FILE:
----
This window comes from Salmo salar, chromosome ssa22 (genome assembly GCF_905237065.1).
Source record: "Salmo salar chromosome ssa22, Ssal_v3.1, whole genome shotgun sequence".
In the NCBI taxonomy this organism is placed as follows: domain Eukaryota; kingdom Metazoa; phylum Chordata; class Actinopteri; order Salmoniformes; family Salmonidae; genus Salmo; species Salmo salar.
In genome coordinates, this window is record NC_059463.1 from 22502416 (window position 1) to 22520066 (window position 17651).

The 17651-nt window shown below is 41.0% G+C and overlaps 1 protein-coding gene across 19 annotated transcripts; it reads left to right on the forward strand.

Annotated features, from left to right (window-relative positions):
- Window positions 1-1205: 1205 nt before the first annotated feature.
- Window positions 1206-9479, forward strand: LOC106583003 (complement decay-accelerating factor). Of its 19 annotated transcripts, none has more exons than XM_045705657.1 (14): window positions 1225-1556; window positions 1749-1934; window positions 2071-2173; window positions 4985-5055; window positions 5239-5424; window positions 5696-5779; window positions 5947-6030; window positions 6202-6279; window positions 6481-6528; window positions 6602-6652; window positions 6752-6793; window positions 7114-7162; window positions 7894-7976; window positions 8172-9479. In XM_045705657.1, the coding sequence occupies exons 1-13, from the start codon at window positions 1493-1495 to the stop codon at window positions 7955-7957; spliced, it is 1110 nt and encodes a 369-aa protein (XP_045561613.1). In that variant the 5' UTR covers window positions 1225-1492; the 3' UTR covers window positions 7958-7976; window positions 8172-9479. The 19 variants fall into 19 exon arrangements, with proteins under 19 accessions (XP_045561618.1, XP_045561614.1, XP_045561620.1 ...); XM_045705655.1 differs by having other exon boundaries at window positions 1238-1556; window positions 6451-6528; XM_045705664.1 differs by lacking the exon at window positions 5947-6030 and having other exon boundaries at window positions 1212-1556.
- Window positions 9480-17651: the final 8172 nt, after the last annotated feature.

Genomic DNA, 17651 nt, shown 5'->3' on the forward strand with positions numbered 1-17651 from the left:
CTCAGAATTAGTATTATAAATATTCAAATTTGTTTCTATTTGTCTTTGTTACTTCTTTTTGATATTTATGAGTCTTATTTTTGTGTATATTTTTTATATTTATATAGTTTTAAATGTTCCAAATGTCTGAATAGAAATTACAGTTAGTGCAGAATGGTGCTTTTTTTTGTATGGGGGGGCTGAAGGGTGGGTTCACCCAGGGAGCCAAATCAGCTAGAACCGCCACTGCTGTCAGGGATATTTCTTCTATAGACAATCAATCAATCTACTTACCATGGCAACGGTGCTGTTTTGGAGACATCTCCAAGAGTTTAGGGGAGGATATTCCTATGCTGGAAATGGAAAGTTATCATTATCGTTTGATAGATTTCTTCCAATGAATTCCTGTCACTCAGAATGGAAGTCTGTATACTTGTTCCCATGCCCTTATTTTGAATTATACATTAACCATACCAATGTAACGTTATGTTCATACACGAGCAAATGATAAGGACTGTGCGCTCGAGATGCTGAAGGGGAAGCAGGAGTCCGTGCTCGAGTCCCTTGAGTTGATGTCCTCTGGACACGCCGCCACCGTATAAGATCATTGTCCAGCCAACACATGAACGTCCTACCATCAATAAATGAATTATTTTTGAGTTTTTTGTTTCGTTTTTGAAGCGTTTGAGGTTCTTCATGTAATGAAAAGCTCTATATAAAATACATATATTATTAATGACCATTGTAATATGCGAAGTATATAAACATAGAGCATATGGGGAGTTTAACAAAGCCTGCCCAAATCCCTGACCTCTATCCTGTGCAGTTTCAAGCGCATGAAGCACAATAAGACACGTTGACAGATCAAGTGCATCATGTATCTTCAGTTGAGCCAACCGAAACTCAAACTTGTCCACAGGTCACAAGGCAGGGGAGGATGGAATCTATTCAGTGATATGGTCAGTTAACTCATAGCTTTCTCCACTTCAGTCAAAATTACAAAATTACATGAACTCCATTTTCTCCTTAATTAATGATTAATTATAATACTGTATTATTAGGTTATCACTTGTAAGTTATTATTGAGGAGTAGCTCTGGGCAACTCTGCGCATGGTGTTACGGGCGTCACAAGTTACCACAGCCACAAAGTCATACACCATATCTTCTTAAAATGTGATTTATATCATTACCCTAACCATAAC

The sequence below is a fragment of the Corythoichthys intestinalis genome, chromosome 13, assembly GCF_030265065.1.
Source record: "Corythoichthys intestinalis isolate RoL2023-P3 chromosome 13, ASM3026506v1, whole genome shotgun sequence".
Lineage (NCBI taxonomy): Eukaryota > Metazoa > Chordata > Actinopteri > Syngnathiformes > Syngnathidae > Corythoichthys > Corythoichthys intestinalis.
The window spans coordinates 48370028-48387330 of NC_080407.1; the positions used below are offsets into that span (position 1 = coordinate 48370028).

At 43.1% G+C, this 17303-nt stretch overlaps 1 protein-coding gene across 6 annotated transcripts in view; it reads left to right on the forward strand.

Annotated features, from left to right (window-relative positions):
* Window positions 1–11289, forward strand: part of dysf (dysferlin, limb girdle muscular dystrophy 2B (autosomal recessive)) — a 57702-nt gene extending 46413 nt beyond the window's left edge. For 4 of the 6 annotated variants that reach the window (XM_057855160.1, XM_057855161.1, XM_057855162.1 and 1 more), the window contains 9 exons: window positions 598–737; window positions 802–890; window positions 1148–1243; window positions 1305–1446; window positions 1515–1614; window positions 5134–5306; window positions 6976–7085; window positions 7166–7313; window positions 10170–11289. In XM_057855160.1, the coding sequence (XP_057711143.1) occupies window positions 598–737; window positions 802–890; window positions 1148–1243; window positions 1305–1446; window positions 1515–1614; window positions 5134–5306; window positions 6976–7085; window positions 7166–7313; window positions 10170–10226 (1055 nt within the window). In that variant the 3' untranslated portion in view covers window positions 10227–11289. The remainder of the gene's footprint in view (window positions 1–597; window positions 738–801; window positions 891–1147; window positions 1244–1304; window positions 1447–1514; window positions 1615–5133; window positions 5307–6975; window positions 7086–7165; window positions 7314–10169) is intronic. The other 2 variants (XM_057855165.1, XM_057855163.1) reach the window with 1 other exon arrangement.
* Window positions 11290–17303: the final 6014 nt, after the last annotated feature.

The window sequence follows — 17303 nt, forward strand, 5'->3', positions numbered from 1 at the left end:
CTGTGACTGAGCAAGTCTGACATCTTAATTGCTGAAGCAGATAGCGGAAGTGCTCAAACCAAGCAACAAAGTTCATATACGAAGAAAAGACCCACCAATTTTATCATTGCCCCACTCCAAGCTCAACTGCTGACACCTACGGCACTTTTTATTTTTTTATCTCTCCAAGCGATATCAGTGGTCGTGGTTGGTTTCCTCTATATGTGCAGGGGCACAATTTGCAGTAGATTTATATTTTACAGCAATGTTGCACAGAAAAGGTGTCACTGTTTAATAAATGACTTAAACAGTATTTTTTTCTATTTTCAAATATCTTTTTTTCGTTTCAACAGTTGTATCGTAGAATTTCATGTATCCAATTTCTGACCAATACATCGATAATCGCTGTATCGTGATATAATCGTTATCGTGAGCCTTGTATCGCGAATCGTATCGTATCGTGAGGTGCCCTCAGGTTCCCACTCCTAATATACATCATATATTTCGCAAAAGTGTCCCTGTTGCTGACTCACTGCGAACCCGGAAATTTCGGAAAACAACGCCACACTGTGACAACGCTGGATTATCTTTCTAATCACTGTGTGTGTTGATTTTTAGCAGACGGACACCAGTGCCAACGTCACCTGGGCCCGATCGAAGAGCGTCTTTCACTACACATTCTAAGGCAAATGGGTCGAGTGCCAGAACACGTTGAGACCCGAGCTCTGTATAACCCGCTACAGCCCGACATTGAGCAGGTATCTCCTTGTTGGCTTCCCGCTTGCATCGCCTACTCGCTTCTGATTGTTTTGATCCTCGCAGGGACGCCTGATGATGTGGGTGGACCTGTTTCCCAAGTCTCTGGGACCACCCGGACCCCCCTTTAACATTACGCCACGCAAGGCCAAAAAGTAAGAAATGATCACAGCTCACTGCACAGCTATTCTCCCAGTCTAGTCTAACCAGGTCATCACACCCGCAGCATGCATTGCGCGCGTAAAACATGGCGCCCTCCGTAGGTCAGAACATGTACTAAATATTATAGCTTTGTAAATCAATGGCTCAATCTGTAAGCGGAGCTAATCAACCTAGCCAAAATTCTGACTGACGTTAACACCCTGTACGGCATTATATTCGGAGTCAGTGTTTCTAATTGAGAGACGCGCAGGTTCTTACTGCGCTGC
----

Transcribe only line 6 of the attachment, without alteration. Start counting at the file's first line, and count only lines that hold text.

Annotated features, from left to right (window-relative positions):